« AnteriorContinua »
Shylock. THREE thousand ducats,-well.
Bas. For the which, as I told you, Antonio shall be bound.
Shy. Antonio shall become bound,—well. Bas. May you stead me? Will you pleasure me? Shall I know your answer?
Shy. Three thousand ducats, for three months, and Antonio bound?
Bas. Your answer to that.
Shy. Ho, no, no, no, no ;-my meaning, in saying he is a good man, is to have you understand me, that he is sufficient ; yet his means are in supposition ; he hath an argosy bound to Tripolis, another to the Indies; I understand moreover upon the Rialto, he hath a third at Mexico, a fourth for England,—and other ventures he hath, squander'd abroad : But ships are but boards, sailors but men; there be land-rats, and water-rats, water-thieves, and landthieves; I mean, pirates; and then, there is the peril of waters, winds, and rocks. The man is, notwithstanding, sufficient ;—three thousand ducats ;-I think, 1 may take his bond.
Bas. Be assured you may.
may sured, I will bethink me : May I speak with Antonio ?
Bas. If it please you to dine with us.
Shy. Yes, to smell pork! I will buy with you, sell with you, talk with you, walk with you, and so following; but I will not eat with you, drink with you, nor pray with you. What news on the Rialto ?-Who is he comes here?
[Enter Antonio Bas. This is signior Antonio. Shy. (aside.) How like a fawning publican he looks! I hate him for he is a christian : But rnore, for that, in low simplicity, He lends out money gratis, and brings down The rate of usance here with us in Venice.
If I can catch him once upon the hip,
Shylock, do you hear?
Ant. Shylock, albeit I never lend nor borrow,
'Tis a good round sum. Three months from twelve, then let me see the rate.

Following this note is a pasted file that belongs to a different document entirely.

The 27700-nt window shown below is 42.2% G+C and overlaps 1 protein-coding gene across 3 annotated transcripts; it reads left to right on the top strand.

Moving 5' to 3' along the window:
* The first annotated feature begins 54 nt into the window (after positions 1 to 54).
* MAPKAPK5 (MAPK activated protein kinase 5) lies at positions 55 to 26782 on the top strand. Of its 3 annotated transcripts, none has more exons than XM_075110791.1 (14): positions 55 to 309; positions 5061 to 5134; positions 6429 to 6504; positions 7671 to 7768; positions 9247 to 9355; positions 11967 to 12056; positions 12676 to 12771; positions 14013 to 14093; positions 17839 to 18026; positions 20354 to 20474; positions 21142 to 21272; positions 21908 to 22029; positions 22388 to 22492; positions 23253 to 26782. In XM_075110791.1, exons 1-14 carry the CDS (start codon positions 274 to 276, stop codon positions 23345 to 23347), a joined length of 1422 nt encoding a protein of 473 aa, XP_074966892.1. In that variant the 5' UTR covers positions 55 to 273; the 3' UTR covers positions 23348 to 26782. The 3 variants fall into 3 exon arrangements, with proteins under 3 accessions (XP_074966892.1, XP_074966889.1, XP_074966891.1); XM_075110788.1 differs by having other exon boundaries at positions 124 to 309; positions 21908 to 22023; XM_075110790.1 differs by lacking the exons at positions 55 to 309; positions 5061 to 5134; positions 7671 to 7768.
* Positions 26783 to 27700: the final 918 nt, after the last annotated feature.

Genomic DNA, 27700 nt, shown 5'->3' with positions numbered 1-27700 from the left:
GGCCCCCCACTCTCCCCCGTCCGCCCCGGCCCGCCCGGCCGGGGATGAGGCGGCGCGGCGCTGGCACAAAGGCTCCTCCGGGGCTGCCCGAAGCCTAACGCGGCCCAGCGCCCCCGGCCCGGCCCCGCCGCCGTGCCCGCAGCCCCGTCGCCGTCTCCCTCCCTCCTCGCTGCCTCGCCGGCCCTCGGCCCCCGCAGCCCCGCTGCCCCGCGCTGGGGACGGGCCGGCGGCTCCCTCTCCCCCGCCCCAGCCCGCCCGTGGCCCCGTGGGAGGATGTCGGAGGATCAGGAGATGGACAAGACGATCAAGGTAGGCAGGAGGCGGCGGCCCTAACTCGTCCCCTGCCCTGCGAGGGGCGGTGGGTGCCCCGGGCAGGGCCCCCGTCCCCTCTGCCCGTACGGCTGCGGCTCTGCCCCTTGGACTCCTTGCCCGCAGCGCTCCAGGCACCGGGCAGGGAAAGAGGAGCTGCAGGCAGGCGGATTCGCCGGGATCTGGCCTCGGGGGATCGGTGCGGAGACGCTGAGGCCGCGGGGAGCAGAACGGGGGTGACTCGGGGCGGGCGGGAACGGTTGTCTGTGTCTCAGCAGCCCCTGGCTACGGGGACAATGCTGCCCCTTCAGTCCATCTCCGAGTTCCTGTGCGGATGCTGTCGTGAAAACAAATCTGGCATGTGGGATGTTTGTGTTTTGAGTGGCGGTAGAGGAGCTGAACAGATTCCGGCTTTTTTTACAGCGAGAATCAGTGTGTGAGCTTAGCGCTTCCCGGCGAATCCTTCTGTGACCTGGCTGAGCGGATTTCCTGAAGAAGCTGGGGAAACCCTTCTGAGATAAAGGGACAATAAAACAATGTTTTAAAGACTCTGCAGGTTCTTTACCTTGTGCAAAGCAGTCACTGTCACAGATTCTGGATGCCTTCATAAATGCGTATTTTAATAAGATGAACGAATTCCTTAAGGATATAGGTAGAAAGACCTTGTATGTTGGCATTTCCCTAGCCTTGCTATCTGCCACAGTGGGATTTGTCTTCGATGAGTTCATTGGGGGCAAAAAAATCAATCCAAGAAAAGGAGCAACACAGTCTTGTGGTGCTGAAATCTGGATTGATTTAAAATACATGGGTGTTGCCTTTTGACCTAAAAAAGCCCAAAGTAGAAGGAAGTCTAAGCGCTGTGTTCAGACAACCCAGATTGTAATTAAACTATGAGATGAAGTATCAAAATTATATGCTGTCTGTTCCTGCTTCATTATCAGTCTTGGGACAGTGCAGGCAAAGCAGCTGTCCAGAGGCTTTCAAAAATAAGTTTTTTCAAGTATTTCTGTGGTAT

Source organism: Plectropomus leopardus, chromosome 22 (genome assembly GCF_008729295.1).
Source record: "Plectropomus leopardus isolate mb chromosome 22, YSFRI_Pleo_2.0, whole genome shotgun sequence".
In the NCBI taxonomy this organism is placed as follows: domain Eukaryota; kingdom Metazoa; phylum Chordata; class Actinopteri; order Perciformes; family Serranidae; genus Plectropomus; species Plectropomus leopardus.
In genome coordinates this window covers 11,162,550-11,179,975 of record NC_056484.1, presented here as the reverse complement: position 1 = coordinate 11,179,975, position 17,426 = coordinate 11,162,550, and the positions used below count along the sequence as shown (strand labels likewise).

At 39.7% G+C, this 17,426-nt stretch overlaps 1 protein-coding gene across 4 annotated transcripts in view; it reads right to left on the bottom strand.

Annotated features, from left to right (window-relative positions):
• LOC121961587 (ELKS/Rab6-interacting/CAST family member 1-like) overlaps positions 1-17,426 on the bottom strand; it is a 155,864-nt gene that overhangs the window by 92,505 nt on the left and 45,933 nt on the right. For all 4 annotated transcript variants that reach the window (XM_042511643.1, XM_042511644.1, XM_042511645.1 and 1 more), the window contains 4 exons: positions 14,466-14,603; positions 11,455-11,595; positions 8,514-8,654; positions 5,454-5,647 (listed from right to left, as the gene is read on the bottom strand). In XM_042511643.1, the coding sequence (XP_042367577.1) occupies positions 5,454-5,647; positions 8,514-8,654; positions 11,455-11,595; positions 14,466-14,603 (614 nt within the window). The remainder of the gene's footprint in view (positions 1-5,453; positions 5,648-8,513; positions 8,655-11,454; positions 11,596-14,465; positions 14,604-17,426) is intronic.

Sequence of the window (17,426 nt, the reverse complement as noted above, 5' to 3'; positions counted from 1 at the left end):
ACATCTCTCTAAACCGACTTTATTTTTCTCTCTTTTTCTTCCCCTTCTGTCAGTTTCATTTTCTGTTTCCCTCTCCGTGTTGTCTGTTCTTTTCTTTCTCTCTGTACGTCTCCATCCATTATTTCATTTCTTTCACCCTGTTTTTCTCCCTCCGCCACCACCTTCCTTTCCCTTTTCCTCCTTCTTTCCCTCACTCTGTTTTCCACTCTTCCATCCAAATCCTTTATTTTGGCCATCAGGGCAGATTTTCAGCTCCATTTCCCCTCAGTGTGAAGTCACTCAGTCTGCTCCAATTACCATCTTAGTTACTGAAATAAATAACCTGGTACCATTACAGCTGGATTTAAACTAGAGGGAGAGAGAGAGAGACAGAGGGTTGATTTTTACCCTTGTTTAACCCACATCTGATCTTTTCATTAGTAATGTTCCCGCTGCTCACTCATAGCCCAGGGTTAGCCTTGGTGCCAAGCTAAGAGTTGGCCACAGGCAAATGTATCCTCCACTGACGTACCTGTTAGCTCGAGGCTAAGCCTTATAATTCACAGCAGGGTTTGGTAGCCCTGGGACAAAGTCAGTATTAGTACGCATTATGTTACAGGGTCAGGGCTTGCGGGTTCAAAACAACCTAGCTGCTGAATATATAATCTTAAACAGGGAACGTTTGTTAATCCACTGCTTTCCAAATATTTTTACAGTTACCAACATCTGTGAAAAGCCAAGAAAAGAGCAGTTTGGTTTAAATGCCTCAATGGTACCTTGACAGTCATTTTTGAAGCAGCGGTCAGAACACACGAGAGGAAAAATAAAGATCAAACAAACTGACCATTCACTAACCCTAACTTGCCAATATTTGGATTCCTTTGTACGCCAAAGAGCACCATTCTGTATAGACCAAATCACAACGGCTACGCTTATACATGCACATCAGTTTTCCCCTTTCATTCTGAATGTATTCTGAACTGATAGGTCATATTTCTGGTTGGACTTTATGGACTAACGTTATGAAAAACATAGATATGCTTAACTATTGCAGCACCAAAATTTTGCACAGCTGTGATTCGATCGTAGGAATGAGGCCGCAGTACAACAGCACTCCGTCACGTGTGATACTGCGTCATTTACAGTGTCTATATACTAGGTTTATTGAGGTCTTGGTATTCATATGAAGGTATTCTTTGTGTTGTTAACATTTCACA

Ant. Well, Shylock, shall we be beholden to you?
Shy. Signior Antonio, many' a time and oft,
Shylock, we would have monies:' You say so ;
Ant. I am as like to call thee so again,
This were kindness.
your fair flesh, to be cut off and taken In what part of your body pleaseth me.
Ant. Content in faith ; I'll seal to such a bond, And say, there is much kindness in the Jew.
Bas. You shall not seal to such a bond for me,
Ant. Why, fear not man; I will not forfeit it:
Shy. O father Abraham, what these Christians are ;
A pound of man's flesh, taken from a man, • Is not so estimable, profitable neither,
As flesh of muttons, beefs, or goats. I say,
Ant. Yes, Shylock, I will seal unto this bond.
Shy. Then meet me forthwith at the notary's;
Hie thee, gentle Jew.
Bas. I like not fair terms, and a villain's mind.
Ant. Come on; in this there can be no dismay, My ships come home a month before the day.
SPEECH OF MARINO FALIERO..... Lord Byron.
You see me here,
Do they know, that these dark forests, through which even the winds come not without dismal and terrifying sound, is the home of the savage, whose first prompting is to destroy, that he may rob? Do they know that disease must be the inmate of their dwellings in their untried exposure? If the savage, if disease, selects no victims, will famine stay its merciless hand? Do they know how slowly the forest yields to human industry! Do they realize how long, how lonesome, how perilous it will be, to their little group, before want can be supplied and security obtained? Can they have come, voluntarily, to encounter all these unavoidable evils? Have they given up their native land, their precious homes, their kind friends, their kindred, the comfort and the fellowship of civilized and polished life? Is this the evidence of affectionate solicitude of husbands, of anxious tenderness of parents, or the sad measure of distempered minds? Wherefore are they come? What did they suffer, what did they fear, what do they expect, or hope, that they have chosen exile here, and to become the watchful neighbour of the treacherous Indian !
They gather themselves together, and assume the posture of humble devotion. They pour forth the sentiments of praise, of hope, of unshaken confidence. They cast themselves, their wives, their children, into the arms of that beneficent Parent, who is present in the wilderness no less than the crowded city. It is to Him that they look for support, amidst the wants of nature, for shelter against the storm, for protection against the savage, for relief in disease.
RIENZI-ANGELO..... Miss Mitford.